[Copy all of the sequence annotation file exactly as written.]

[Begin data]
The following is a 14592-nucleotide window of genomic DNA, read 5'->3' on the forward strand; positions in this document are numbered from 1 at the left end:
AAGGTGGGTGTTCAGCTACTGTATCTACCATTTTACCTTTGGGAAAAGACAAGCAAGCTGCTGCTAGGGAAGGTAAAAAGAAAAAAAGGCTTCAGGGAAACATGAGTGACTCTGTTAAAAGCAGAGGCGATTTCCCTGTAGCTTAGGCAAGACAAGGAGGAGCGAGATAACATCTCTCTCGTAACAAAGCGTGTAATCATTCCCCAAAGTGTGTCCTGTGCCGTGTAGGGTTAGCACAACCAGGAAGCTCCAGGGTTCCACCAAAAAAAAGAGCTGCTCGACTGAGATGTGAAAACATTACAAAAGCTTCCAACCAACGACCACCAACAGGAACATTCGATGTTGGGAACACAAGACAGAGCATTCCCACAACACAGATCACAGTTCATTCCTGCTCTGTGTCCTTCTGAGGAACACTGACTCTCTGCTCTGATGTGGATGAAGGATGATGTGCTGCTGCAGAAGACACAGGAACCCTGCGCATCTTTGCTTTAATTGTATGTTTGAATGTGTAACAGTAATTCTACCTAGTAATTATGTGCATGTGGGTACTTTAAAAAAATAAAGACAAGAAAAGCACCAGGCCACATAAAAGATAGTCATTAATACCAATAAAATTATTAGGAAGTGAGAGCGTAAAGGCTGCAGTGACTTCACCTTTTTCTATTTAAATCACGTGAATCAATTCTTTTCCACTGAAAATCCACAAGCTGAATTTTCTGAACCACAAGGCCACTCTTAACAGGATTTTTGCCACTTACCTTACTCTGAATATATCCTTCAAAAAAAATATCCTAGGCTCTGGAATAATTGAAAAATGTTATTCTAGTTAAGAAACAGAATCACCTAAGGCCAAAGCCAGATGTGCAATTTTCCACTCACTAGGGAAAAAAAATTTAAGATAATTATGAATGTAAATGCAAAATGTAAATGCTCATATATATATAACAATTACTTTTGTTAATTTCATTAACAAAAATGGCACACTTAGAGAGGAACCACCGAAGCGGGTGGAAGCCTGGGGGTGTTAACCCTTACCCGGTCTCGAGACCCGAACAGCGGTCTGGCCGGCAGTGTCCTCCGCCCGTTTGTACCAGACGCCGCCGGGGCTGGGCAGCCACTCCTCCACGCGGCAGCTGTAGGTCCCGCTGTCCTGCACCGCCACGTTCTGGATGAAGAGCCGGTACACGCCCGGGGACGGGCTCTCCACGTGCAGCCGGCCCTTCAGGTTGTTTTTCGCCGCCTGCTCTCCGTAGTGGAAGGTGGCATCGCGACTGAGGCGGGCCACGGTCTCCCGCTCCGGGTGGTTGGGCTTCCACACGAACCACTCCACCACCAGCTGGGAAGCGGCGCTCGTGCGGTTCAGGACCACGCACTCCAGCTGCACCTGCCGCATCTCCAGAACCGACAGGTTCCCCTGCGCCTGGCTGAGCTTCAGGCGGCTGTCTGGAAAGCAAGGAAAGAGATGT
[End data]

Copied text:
The following is a 14592-nucleotide window of genomic DNA, read 5'->3' on the forward strand; positions in this document are numbered from 1 at the left end:
AAGGTGGGTGTTCAGCTACTGTATCTACCATTTTACCTTTGGGAAAAGACAAGCAAGCTGCTGCTAGGGAAGGTAAAAAGAAAAAAAGGCTTCAGGGAAACATGAGTGACTCTGTTAAAAGCAGAGGCGATTTCCCTGTAGCTTAGGCAAGACAAGGAGGAGCGAGATAACATCTCTCTCGTAACAAAGCGTGTAATCATTCCCCAAAGTGTGTCCTGTGCCGTGTAGGGTTAGCACAACCAGGAAGCTCCAGGGTTCCACCAAAAAAAAGAGCTGCTCGACTGAGATGTGAAAACATTACAAAAGCTTCCAACCAACGACCACCAACAGGAACATTCGATGTTGGGAACACAAGACAGAGCATTCCCACAACACAGATCACAGTTCATTCCTGCTCTGTGTCCTTCTGAGGAACACTGACTCTCTGCTCTGATGTGGATGAAGGATGATGTGCTGCTGCAGAAGACACAGGAACCCTGCGCATCTTTGCTTTAATTGTATGTTTGAATGTGTAACAGTAATTCTACCTAGTAATTATGTGCATGTGGGTACTTTAAAAAAATAAAGACAAGAAAAGCACCAGGCCACATAAAAGATAGTCATTAATACCAATAAAATTATTAGGAAGTGAGAGCGTAAAGGCTGCAGTGACTTCACCTTTTTCTATTTAAATCACGTGAATCAATTCTTTTCCACTGAAAATCCACAAGCTGAATTTTCTGAACCACAAGGCCACTCTTAACAGGATTTTTGCCACTTACCTTACTCTGAATATATCCTTCAAAAAAAATATCCTAGGCTCTGGAATAATTGAAAAATGTTATTCTAGTTAAGAAACAGAATCACCTAAGGCCAAAGCCAGATGTGCAATTTTCCACTCACTAGGGAAAAAAAATTTAAGATAATTATGAATGTAAATGCAAAATGTAAATGCTCATATATATATAACAATTACTTTTGTTAATTTCATTAACAAAAATGGCACACTTAGAGAGGAACCACCGAAGCGGGTGGAAGCCTGGGGGTGTTAACCCTTACCCGGTCTCGAGACCCGAACAGCGGTCTGGCCGGCAGTGTCCTCCGCCCGTTTGTACCAGACGCCGCCGGGGCTGGGCAGCCACTCCTCCACGCGGCAGCTGTAGGTCCCGCTGTCCTGCACCGCCACGTTCTGGATGAAGAGCCGGTACACGCCCGGGGACGGGCTCTCCACGTGCAGCCGGCCCTTCAGGTTGTTTTTCGCCGCCTGCTCTCCGTAGTGGAAGGTGGCATCGCGACTGAGGCGGGCCACGGTCTCCCGCTCCGGGTGGTTGGGCTTCCACACGAACCACTCCACCACCAGCTGGGAAGCGGCGCTCGTGCGGTTCAGGACCACGCACTCCAGCTGCACCTGCCGCATCTCCAGAACCGACAGGTTCCCCTGCGCCTGGCTGAGCTTCAGGCGGCTGTCTGGAAAGCAAGGAAAGAGATGT